The project appears to have been conceived as a vehicle to introduce American audiences to leading lady Luo Yan, who both produced the project and co-wrote the screenplay (with Paul R. Collins). Luo stars as Wu Ailian, the wife of Mr. Wu (Shek Sau), the richest man in Jiang Su province, circa 1938. It is nearly the last gasp of the Chinese empire: World War II has started, the Japanese are sure to invade, and Mao's communist revolution is around another corner.
The Wus live in an uneasy time warp: Despite the isolation and protection created by their wealth, both the modern world and the influence of the West are closing in on them. It becomes clear quite quickly that Madame Wu's marriage is not precisely a love match: It is a traditional arranged marriage, with the wife gaining position and security in return for bearing heirs, running the household, flattering and giving face to the Master, and providing sex -- mostly, not to be delicate about it, in the form of one-way oral satisfaction.
Despite the pressure from Mr. Wu's mother (Anita Loo), the matriarch who really calls the shots, Madame Wu has had about enough -- certainly enough of Mr. Wu's "Blow me, then get lost; I need my sleep!" attitude. Still, Mr. Wu is a bit of a prude: He wouldn't think of cheating on her -- much to her dismay, actually. While for most women in her position it is humiliating for the husband to bring a concubine into the household, Madame Wu is so eager to be relieved of her sexual duties that she arranges for a concubine as a surprise gift for her husband. (It says something about whom this gift is really for that she announces it on her birthday.)
In the middle of all this, Madame Wu also meets Andre (Willem Dafoe, whose casting presumably had a lot to do with the project getting made), an American missionary/doctor who has fallen in love with the Chinese people and is (we can tell pretty quickly) about to fall in love with a specific Chinese woman.
The story is complicated by the utter failure of the new concubine (Yi Ding) to please the Master and her inevitable attraction to the Master's eldest son (John Cho). All these romantic entanglements, which would have been ruthlessly suppressed in an earlier generation, are so devastating that, by the time the bombs begin to fall, the destruction of the Wu clan and the antiquated culture it represents is well under way.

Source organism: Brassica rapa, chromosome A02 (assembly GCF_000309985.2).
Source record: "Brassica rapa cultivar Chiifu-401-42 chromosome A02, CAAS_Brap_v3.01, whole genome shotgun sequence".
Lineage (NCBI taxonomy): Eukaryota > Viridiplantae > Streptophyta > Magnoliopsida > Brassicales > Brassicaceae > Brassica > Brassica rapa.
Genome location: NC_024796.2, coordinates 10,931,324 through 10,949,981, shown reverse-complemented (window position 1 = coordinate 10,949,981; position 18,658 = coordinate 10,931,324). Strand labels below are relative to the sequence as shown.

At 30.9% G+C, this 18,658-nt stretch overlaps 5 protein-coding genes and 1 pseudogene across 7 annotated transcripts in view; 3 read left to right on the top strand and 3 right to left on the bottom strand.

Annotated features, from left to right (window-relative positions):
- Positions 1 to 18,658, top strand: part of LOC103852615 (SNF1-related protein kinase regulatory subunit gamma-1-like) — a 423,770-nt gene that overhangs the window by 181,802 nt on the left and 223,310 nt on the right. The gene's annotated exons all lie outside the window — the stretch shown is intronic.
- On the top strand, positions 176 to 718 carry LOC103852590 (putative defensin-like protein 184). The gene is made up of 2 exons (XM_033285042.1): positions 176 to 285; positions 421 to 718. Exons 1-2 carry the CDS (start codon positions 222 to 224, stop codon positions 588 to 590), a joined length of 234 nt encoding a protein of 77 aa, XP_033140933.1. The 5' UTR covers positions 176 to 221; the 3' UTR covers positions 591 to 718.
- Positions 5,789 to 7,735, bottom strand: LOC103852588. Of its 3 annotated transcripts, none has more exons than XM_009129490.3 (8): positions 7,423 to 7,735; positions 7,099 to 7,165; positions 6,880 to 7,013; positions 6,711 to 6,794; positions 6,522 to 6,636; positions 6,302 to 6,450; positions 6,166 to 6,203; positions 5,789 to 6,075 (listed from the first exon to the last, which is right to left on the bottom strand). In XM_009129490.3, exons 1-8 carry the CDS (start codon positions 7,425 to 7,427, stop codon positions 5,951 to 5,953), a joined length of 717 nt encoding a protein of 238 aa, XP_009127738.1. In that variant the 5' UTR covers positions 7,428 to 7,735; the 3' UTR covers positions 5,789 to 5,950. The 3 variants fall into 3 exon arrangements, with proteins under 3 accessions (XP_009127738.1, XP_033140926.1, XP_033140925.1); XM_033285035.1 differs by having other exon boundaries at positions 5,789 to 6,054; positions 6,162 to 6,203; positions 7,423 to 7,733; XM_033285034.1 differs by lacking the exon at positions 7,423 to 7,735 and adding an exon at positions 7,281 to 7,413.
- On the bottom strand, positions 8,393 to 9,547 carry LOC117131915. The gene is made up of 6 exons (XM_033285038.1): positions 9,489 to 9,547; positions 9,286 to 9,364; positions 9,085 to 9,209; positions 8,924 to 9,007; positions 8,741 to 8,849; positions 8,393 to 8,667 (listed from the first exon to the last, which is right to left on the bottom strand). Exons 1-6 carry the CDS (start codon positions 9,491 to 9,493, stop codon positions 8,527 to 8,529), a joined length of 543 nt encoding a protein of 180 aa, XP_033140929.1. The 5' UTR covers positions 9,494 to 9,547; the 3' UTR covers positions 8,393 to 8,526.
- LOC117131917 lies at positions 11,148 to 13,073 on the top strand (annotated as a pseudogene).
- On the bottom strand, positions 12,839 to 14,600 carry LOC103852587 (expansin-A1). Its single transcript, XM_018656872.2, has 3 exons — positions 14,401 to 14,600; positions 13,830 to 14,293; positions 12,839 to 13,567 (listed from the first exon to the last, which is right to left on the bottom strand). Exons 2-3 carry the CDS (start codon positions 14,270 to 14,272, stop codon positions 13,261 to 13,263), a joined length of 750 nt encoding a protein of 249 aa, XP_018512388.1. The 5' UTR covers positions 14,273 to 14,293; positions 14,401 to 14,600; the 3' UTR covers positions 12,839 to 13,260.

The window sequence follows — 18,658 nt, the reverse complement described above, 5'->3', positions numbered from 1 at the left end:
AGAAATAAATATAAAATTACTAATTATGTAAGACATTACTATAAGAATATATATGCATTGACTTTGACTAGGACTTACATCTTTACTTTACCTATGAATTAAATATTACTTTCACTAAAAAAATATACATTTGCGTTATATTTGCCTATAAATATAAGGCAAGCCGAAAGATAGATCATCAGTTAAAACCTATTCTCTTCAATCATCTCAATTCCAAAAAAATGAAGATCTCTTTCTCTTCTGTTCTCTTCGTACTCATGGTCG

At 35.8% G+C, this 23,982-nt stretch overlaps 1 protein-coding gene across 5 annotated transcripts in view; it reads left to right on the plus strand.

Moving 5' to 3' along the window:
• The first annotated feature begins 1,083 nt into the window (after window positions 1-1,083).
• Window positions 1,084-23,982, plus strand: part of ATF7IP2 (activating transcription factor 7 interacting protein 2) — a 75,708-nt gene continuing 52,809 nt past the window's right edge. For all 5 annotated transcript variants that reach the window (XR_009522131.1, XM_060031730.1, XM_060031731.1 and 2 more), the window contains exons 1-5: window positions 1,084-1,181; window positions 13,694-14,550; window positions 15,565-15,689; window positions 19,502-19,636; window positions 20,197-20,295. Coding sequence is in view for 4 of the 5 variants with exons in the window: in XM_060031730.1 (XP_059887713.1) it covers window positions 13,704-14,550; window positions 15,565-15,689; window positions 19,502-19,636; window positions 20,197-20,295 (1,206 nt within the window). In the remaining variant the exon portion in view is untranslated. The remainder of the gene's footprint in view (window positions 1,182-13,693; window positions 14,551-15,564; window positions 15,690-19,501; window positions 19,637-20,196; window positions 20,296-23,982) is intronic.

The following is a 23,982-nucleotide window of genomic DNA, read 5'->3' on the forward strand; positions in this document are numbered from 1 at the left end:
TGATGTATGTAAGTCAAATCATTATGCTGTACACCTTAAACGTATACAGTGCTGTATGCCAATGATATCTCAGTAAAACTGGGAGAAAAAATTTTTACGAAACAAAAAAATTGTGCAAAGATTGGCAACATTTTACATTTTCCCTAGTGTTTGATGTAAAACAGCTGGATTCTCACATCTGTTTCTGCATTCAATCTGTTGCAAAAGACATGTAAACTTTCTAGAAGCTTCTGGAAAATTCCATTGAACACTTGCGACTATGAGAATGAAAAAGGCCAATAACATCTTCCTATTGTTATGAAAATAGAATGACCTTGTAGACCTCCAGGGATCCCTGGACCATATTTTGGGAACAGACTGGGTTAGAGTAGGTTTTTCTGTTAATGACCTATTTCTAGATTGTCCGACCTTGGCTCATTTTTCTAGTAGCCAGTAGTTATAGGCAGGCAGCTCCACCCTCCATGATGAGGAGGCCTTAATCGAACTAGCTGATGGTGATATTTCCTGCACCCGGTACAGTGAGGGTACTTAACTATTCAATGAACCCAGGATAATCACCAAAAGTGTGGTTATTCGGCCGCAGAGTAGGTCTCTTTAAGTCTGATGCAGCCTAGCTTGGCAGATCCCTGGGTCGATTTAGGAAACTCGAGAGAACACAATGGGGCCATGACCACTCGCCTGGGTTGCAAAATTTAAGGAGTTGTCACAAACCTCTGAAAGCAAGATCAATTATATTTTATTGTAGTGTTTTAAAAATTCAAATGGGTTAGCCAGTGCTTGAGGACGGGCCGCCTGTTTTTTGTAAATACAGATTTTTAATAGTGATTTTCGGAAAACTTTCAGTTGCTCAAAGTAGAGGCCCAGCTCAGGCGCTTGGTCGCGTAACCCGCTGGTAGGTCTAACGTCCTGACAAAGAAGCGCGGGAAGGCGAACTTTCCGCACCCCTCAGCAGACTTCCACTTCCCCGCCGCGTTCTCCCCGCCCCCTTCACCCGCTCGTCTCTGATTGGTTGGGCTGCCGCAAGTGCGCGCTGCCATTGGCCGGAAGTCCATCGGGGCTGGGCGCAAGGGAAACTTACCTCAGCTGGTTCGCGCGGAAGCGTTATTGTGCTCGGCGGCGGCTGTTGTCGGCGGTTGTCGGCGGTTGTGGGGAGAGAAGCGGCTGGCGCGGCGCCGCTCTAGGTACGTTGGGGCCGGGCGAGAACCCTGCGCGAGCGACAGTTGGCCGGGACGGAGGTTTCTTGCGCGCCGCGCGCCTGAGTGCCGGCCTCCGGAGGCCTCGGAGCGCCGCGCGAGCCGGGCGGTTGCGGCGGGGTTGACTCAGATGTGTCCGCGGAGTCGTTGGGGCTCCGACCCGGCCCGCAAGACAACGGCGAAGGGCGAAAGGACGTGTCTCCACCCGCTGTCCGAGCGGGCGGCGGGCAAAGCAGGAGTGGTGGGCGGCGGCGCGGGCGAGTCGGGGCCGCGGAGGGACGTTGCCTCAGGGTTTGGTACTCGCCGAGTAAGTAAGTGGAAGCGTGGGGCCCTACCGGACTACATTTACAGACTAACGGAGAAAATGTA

While any number of Hong Kong directors have come to work for Hollywood studios in recent years -- John Woo (Face/Off), Tsui Hark (Double Team), Ringo Lam (Maximum Risk), Peter Chan (Love Letter), and Ronny Yu (Bride of Chucky) -- they were commercial directors making genre films. Hong Kong's vital, but much smaller, art-house cinema -- including such filmmakers as Ann Hui, Stanley Kwan, Shu Kei, Mabel Cheung, and, most visibly, Wong Kar-Wai -- has, until now, found not even a temporary home in Hollywood.
Yim Ho is the first such director to make this transition, and the flaws in the result may well come from the uncomfortable arranged marriage of relatively big-budget Hollywood commerce and excruciatingly low-budget Hong Kong art. (It also may come from the problems of a first-time writer/producer trying to fashion a showcase vehicle for herself in English.)
Regardless of the provenance of the difficulties, Pavilion of Women has an awkwardness that defeats whatever emotional involvement it tries to achieve. Yim has never hesitated to plunge into melodrama: Both his most florid work, like the luscious and engaging Red Dust (1990), and his more austere, such as The Day the Sun Turned Cold (1995), are wrenching experiences. Stylistically, Pavilion of Women falls somewhere in between, but it achieves much less of an effect. On the plus side, there is some lovely cinematography from Poon Hang-Sang (Crime Story), and Conrad Pope's score is appropriately lush and romantic. But the dialogue is often clunky, even embarrassing ("Your name will be ... Love!" Madame Wu tells a child in the final scene) and the romantic situations -- running from a storm, Madame Wu twists her ankle and Andre has to carry her into the conveniently deserted barn -- are not particularly fresh.
The ending even goes so far as to invoke, perhaps unconsciously, that classic Asian-American romantic weepie Love Is a Many-Splendored Thing (1955), with William Holden in the Dafoe part and Jennifer Jones (gulp!) as the Eurasian heroine. I must confess that the corresponding scene from the earlier film marked the first time I ever cried at a movie, but, hey, I was about 6 years old at the time, and it was the '50s. Modern (and more grown-up) audiences are likelier to giggle.
One other note: Pavilion of Women is a co-production between Universal and Beijing Film Studios, apparently the first time a mainland company has collaborated with a major Hollywood studio. One wonders how the execs over in Universal City reacted when they saw the film's climax, in which two of the major characters are revealed to have found happiness and fulfillment as smiling members of the Chinese Communist Party. Art sometimes makes stranger bedfellows than politics.